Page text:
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 Water/Habitat Program  

Water Sanitation and Habitat is environmental project in Kabul aimed to reduce incidence of oral - faecal diseases through the improvement of the traditional latrines and to increase the availability of clean water constructing tube wells equipped with hand pumps. The latrines construction activities consists of supporting the construction of ventilated dry latrines. The main improvement is the faeces remain in a closed chamber and don't flow in the street as it is often the case with the traditional latrines. The impact of health is explained to the population in educational health sessions with the authorities of the district. So far this department constructed/rehabilitated 249 wells in 15 districts of Kabul city and improved totally 42'499 latrines in 7 districts of Kabul city.

Since the beginning of the year, 2001 Wat/Hab department started to rehabilitate water supply network  of Chehelstoon and improve the sanitation system of Tahia-e-Maskan sewage system in Kabul city.  Meanwhile Community Health Education sessions  were held for  1234 person   and school Health Education sessions for 569 students in 15 schools .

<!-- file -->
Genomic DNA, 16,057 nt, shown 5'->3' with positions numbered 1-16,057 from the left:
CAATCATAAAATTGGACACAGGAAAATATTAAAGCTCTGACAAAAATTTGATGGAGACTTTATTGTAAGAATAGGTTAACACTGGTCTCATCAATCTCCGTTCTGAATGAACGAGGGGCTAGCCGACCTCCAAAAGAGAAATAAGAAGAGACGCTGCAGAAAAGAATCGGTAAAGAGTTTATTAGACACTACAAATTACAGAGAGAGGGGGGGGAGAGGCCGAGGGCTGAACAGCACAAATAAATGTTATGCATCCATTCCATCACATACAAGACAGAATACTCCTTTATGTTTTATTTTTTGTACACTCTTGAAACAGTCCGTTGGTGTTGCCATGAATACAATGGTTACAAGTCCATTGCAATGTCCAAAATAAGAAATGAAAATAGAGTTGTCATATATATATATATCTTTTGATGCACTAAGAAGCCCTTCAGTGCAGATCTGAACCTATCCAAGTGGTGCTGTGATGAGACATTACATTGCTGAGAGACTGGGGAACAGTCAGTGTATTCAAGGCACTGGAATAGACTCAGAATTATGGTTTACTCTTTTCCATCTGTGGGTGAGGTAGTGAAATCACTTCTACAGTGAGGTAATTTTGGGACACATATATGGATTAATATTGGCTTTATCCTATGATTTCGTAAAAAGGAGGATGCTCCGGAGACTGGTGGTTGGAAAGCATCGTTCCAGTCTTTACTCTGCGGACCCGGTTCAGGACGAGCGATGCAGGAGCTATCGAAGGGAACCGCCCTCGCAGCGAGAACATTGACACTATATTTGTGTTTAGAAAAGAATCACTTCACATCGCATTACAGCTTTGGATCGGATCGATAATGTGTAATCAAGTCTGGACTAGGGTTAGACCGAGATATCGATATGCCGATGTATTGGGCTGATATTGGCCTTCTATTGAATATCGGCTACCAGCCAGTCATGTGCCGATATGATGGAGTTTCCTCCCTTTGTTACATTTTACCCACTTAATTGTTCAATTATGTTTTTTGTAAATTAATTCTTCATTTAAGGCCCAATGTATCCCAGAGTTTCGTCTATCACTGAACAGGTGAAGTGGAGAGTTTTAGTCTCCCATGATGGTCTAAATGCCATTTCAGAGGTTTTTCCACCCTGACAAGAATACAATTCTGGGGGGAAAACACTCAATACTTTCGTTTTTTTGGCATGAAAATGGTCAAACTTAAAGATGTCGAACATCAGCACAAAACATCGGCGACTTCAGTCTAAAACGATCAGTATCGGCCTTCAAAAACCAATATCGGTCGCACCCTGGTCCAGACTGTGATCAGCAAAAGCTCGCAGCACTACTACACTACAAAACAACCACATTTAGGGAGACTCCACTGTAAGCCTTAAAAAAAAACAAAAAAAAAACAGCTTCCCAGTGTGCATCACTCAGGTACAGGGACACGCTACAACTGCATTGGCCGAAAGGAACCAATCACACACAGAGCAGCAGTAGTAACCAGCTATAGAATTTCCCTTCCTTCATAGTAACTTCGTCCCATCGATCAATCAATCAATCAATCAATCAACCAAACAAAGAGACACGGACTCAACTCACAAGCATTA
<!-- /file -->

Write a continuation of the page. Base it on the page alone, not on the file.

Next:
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 Orthopedic Services  

the ICRC has opened its orthopedic center for disabled people, in 1988 in Kabul. This cente r together with four others in sub/delegations produces prostheses, orthoses, crutches, wheelchairs, tends to the shattered limbs of growing children, counsels amputees and trains them in the use of artificial limbs. In short they provide what must be one of the more complete humanitarian service to a large category of war victims.

Kabul orthopedic center, as other ICRC ortho centers organizes transport, accommodation and treatment of disabled living in remote area, where no facility exist.